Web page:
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Fan, T.M., Charney, S.C., De Lorimier, L.P., Garrett, L.D., Griffon, D.J., Gordon-Evans, W.J. and Wypij, J.M. (2009), Double-Blind Placebo-Controlled Trial of Adjuvant
Pamidronate with Palliative Radiotherapy and
Intravenous Doxorubicin for Canine Appendicular
Osteosarcoma Bone Pain. Journal of Veterinary Internal
Medicine, 23: 152–160.
Background: Canine osteosarcoma (OSA) causes focal malignant osteolysis leading to severe pain. Despite the documented efficacy of radiotherapy or IV aminobisphosphonates for managing cancer bone pain, their potential combined therapeutic value has not been reported in OSA-bearing dogs.
Hypothesis: Pamidronate combined with standardized palliative therapy will improve pain control and bone biologic effects in OSA-bearing dogs.
Animals: Fifty dogs with appendicular OSA treated with standardized palliative therapy and either pamidronate or sterile saline.
Methods: Randomized, prospective, double-blinded, placebo-controlled study. Treatment responses for dogs receiving standardized palliative therapy with (n = 26) or without (n = 24) adjuvant pamidronate were serially evaluated for changes in subjective pain scores, urine N-telopeptide (NTx) excretion, primary tumor relative bone mineral density (rBMD), and computerized pressure platform gait analysis.
Results: Median duration of subjective pain relief for dogs treated with adjuvant pamidronate or placebo was 76 and 75 days, respectively (P= .39). Forty percent (20/50; pamidronate [11/26] and placebo [9/24]) of dogs experienced durable analgesia, defined by pain alleviation ≥112 days. For patients achieving durable pain control, dogs treated with pamidronate achieved greater reductions in NTx excretion and larger increases in rBMD compared with placebo controls. Changes in peak vertical force assessed by computerized pressure platform gait analysis correlated with pain alleviation in OSA-bearing dogs.
Conclusions and Clinical Importance: Combining pamidronate with standardized palliative therapy is safe, but does not clearly improve pain alleviation. However, in dogs achieving durable pain control, adjuvant pamidronate appears to decrease focal bone resorption in the local tumor microenvironment.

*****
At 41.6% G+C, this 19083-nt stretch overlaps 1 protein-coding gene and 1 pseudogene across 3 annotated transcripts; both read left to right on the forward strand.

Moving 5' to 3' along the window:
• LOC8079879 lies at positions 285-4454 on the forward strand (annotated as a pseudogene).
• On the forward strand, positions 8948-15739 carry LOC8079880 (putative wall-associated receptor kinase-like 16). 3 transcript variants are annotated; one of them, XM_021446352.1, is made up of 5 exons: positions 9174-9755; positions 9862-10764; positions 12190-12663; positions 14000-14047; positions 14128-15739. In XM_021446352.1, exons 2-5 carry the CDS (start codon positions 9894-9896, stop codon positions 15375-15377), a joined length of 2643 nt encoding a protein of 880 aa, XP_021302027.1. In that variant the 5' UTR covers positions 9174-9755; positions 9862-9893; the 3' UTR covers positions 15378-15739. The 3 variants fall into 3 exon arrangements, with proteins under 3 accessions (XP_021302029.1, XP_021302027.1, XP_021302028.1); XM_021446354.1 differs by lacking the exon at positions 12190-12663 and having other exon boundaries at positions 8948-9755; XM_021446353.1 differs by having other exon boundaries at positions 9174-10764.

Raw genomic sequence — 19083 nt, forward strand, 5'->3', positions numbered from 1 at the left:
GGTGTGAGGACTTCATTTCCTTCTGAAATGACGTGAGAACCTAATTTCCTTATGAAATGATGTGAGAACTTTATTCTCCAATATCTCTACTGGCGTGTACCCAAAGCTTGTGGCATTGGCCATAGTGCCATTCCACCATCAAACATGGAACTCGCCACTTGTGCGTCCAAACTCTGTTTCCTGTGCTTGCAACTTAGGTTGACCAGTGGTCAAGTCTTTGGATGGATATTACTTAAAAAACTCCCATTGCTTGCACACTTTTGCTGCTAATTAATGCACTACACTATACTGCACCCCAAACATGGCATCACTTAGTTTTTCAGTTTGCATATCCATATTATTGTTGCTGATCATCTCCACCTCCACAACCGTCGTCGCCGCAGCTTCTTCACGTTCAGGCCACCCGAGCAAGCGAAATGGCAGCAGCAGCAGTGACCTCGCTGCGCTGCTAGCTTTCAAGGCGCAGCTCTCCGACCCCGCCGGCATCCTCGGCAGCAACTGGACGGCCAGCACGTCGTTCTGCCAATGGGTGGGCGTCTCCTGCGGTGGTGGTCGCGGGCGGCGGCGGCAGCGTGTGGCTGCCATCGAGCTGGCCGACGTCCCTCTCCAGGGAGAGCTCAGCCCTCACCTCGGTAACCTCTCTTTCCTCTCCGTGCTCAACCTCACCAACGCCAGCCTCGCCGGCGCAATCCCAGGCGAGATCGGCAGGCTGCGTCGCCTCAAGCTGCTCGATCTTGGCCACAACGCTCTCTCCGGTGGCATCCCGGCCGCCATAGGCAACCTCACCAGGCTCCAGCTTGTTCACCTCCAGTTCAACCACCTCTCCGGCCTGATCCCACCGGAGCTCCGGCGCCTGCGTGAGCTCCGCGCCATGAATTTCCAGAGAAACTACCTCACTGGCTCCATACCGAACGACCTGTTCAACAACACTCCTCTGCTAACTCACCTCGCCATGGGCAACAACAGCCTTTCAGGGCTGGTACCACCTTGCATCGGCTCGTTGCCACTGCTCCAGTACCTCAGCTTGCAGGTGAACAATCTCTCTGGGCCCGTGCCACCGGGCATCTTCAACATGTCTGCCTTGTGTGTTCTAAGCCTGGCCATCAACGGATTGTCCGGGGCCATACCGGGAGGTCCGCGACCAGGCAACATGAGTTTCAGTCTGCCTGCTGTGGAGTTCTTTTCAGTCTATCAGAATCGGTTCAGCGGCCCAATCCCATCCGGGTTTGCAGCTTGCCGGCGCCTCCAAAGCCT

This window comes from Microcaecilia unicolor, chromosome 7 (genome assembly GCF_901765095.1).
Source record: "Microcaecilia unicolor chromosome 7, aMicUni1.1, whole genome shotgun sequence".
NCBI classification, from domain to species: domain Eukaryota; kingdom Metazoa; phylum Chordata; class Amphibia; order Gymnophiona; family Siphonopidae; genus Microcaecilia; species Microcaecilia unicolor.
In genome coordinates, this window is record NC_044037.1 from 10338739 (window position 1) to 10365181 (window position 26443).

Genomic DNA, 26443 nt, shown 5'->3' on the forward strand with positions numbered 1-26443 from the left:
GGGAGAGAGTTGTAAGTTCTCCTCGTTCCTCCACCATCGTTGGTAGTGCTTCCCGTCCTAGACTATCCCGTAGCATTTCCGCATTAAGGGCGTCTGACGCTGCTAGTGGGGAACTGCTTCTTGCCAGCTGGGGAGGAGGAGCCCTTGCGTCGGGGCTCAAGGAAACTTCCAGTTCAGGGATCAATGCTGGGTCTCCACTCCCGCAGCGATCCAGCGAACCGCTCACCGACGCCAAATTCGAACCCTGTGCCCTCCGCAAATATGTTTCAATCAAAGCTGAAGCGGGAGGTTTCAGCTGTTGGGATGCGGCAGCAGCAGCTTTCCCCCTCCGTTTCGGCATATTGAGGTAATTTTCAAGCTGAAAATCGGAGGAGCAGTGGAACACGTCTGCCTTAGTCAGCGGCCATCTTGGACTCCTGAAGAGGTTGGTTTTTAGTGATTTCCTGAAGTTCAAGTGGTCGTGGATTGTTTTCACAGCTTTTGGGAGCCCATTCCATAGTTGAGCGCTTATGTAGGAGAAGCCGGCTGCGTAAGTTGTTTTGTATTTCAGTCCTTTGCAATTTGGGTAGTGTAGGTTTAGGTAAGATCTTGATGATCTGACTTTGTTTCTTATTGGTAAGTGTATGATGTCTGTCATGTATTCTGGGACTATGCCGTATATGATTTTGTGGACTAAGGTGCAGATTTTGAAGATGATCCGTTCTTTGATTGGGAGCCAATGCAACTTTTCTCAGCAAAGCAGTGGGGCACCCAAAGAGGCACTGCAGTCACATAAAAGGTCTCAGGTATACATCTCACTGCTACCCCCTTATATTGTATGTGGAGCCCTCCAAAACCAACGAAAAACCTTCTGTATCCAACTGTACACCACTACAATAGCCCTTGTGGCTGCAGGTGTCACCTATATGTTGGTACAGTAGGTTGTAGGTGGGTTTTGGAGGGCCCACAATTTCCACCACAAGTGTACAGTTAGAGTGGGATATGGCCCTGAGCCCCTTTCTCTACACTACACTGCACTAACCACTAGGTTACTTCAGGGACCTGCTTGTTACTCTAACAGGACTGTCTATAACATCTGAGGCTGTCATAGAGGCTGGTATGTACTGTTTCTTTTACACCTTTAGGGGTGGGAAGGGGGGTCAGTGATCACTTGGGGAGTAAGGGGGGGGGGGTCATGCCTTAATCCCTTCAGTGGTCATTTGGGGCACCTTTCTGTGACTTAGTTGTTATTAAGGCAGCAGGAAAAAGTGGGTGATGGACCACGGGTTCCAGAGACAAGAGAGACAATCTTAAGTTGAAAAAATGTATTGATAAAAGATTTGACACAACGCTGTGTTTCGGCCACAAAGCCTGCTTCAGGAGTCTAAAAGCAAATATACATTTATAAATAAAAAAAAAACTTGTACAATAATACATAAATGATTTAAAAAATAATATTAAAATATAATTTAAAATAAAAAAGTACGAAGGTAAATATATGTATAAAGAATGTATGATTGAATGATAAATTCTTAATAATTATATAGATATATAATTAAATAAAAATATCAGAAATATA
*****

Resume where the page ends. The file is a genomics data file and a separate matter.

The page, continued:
In a palliative setting, achievement of durable pain alleviation is the limiting factor for dogs with appendicular osteosarcoma (OSA). Pain associated with skeletal neoplasms is attributed to 2 specific host responses. First, the presence of cancer cells in the bone microenvironment results in the release of chemical mediators by nonneoplastic stromal cells which in turn stimulate periosteal nociceptors, leading to the generation of painful sensations.1,2 Second, the genesis, maintenance, and exacerbation of bone cancer pain may be directly attributed to dysregulated and pathologic osteoclastic bone resorption.3–5 Based upon these mechanisms of bone pain generation, the optimal management of malignant osteolytic pain would combine eradication of cancer cells in bone matrix with inhibition of tumor-induced osteoclastic bone resorption.
Conventional therapy directly targeting tumor cells in bone matrix consists primarily of ionizing radiation therapy.6 In veterinary oncology, different sources of ionizing radiation have been reported to be effective in palliating malignant osteolysis associated with primary or metastatic lesions.7–12 In dogs with OSA, the analgesic effects of ionizing radiation likely are attributed to apoptosis of tumor cells and normal bone stromal cells, which are jointly responsible for stimulating periosteal nociceptors in the tumor microenvironment.13,14 In addition, some clinical evidence suggests that dogs with OSA may derive more durable pain relief when systemic chemotherapy is coadministered with radiotherapy.8,12
Aminobisphosphonates interfere with the geranylgeranylation of small GTPase proteins involved in cell signaling, thereby impeding osteoclast activity and inducing osteoclast apoptosis.15,16 As a result, IV aminobisphosphonates are 1st-line agents in the treatment of malignant osteolytic pain in people.17 Similar to their analgesic and antiresorptive effects in people with skeletal malignancies, single-agent IV aminobisphosphonates have shown beneficial analgesic and bone biologic effects in dogs with appendicular OSA and other skeletal malignancies.18–20